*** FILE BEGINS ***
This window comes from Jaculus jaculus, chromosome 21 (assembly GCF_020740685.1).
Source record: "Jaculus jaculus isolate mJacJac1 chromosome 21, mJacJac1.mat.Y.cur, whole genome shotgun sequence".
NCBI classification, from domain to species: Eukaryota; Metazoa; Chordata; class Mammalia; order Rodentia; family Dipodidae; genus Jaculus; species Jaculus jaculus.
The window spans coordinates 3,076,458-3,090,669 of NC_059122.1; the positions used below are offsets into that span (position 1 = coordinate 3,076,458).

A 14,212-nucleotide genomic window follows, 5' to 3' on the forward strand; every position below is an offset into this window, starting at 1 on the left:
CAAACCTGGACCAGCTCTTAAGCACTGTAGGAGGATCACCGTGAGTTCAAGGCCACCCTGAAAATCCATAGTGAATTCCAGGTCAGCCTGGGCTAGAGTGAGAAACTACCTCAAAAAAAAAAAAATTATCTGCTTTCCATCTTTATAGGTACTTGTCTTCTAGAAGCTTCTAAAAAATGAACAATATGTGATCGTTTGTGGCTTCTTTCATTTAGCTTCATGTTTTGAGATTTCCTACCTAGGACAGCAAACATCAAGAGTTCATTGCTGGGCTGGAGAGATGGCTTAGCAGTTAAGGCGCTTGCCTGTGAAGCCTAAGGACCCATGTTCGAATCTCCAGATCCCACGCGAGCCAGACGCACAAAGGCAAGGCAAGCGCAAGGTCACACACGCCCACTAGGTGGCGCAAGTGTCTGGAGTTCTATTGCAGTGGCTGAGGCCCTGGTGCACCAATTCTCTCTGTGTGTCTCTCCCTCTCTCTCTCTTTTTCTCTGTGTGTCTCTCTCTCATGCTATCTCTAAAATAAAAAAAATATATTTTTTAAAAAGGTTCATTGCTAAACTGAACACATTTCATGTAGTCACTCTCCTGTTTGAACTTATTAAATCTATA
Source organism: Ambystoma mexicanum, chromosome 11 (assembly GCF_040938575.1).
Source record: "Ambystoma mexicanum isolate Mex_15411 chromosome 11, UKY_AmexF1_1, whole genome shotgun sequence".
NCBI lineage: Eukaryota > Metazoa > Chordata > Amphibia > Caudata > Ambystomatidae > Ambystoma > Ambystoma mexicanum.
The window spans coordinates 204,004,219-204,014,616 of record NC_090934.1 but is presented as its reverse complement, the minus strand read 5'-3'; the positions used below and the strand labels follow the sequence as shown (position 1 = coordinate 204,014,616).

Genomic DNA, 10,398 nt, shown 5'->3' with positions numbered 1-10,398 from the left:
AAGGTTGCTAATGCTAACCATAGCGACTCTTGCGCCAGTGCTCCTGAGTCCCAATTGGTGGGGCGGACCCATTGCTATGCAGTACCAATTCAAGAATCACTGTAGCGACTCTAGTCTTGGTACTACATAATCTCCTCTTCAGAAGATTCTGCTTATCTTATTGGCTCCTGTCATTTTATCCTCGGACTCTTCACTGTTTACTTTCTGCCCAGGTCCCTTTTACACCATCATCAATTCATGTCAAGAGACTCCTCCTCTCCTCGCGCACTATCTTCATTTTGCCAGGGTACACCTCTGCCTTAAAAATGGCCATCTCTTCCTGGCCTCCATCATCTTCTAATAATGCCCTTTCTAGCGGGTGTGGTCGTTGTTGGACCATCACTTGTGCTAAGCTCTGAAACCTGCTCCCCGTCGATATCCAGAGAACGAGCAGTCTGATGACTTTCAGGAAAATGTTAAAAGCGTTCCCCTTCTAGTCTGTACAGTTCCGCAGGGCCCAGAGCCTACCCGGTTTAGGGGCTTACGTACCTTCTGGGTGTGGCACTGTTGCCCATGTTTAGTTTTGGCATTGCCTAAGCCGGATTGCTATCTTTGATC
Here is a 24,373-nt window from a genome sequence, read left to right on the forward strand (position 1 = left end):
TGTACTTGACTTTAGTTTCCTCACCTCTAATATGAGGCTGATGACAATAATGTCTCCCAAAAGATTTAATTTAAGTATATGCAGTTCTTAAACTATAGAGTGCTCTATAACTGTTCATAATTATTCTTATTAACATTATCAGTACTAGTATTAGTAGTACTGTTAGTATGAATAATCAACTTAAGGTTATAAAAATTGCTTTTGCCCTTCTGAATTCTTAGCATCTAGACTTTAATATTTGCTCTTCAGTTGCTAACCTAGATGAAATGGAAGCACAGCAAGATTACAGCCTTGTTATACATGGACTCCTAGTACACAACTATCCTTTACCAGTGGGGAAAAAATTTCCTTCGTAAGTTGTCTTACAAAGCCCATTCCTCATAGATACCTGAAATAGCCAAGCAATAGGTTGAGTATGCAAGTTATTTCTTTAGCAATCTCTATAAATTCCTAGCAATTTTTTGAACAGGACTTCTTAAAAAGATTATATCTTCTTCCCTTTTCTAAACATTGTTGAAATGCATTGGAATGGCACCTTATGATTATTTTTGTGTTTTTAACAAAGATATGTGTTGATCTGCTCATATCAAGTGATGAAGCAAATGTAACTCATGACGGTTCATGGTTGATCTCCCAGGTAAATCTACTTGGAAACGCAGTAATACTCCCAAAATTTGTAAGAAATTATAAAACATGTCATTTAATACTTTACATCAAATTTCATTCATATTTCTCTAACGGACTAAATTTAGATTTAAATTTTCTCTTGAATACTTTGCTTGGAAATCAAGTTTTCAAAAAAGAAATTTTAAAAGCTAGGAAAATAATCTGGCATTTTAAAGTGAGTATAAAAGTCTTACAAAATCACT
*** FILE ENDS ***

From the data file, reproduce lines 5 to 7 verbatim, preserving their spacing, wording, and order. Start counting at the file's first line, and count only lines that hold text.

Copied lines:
A 14,212-nucleotide genomic window follows, 5' to 3' on the forward strand; every position below is an offset into this window, starting at 1 on the left:
CAAACCTGGACCAGCTCTTAAGCACTGTAGGAGGATCACCGTGAGTTCAAGGCCACCCTGAAAATCCATAGTGAATTCCAGGTCAGCCTGGGCTAGAGTGAGAAACTACCTCAAAAAAAAAAAAATTATCTGCTTTCCATCTTTATAGGTACTTGTCTTCTAGAAGCTTCTAAAAAATGAACAATATGTGATCGTTTGTGGCTTCTTTCATTTAGCTTCATGTTTTGAGATTTCCTACCTAGGACAGCAAACATCAAGAGTTCATTGCTGGGCTGGAGAGATGGCTTAGCAGTTAAGGCGCTTGCCTGTGAAGCCTAAGGACCCATGTTCGAATCTCCAGATCCCACGCGAGCCAGACGCACAAAGGCAAGGCAAGCGCAAGGTCACACACGCCCACTAGGTGGCGCAAGTGTCTGGAGTTCTATTGCAGTGGCTGAGGCCCTGGTGCACCAATTCTCTCTGTGTGTCTCTCCCTCTCTCTCTCTTTTTCTCTGTGTGTCTCTCTCTCATGCTATCTCTAAAATAAAAAAAATATATTTTTTAAAAAGGTTCATTGCTAAACTGAACACATTTCATGTAGTCACTCTCCTGTTTGAACTTATTAAATCTATA
Source organism: Ambystoma mexicanum, chromosome 11 (assembly GCF_040938575.1).